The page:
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OLDEST MAYTAG WRINGER WASHER FOUND IN BURBANK

 NEWTON, Iowa, Aug. 2 /PRNewswire/ -- Because Bill and Barbara Larzelere of Burbank, Calif., own an automotive detailing business, they know all about classic cars. But this week they reaped the benefits of another "oldie, but goodie" in their garage -- a Maytag aluminum-tub wringer washer discovered as the oldest still operating in a contest sponsored by the company in celebration of its centennial year.
 As winners, the Larzeleres agreed to sell their vintage Maytag to its manufacturer for $1,000 and a new Maytag automatic washer. "The prize is great," said Barbara, "and we're even flying to Iowa to take part in Maytag's centennial celebration. We're calling it Bill and Barb's Great Adventure!"
 The adventure began 15 years ago when the Larzeleres brought home a new Maytag washer and dryer. But when Bill put his first load of grimy towels from the auto shop into the shiny, new washer, Barb put her foot down. "I said, 'No way, honey, not in this machine.' I didn't want the towels to leave a greasy film in it," she said.
 Fortunately, a solution presented itself. While wandering the aisles of a swap meet at the Rose Bowl, Barbara spotted a little, old man with bright blue eyes. He had for sale an old wringer washer, and he assured her it worked perfectly.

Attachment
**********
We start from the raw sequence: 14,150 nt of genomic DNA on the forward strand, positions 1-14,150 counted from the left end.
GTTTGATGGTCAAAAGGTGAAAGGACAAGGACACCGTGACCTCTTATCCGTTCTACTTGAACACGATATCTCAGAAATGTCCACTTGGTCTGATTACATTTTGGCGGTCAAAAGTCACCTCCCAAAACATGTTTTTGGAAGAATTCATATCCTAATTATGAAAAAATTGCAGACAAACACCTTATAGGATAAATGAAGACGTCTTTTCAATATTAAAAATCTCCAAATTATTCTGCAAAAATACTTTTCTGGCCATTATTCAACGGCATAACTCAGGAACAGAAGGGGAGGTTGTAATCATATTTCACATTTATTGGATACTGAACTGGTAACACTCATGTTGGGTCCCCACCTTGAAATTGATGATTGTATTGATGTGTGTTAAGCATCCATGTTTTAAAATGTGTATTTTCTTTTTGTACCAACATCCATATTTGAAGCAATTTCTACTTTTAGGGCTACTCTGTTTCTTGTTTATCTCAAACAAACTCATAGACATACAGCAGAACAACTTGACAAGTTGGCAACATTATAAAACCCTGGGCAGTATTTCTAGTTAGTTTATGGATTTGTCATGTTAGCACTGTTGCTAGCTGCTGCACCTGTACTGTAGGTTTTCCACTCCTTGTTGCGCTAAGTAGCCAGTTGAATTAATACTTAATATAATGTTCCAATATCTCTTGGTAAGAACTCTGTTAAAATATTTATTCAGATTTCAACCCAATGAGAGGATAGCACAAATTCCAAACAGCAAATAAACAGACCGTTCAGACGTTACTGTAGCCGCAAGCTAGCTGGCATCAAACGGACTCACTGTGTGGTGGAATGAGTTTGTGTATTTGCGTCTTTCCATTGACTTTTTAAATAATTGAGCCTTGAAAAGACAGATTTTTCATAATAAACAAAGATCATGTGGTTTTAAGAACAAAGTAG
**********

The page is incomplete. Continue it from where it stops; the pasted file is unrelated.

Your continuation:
"I had to believe him, because he looked just like my grandpa," she said. "So I paid him the $25 he insisted on, went an found Bill, and told him I had bought him a surprise. When he saw it, he said, 'You've got to be kidding.' We had to push it about a mile to get it to the car, but when we got it home and plugged it in, it ran like a top -- and it's been working ever since."
 But it wasn't until this week that the Larzeleres found out exactly how long the Maytag had been washing clothes. When Maytag officials notified them of their winning entry, the couple was surprised to find out that the washer rolled off the production line in 1921 -- 72 years ago!
 "It's a Model 70, which is even older than the company expected to find," said Barbara. "But then, they didn't expect 19,000 entries, either!"
 THe washer, produced just two years after Maytag became the first in the industry to cast an aluminum tub, operates using a lid-mounted, suction-cup dolly, which agitates the water and pulls clothes through it. The washer has a wide tub with a cone-shaped bottom designed to encourage particles of dirt to fall to the center without being washed back into the clothing.
 "We're kind of reluctant to give it up," said Barbara, "but I guess we agreed to that when we sent in the serial number. And now that we'll have a new Maytag, the '78 model can take the wringer's place. For all those years of service, it deserves to be in a museum where people can admire it!"
 -0- 8/2/93
 /CONTACT: Linda Eggerss of Maytag Company, 515-791-8518/


CO: Maytag Company ST: Iowa IN: REA SU:

DB -- MNFNS1 -- 8113 08/02/93 06:30 EDT
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Publication:PR Newswire
Date:Aug 2, 1993
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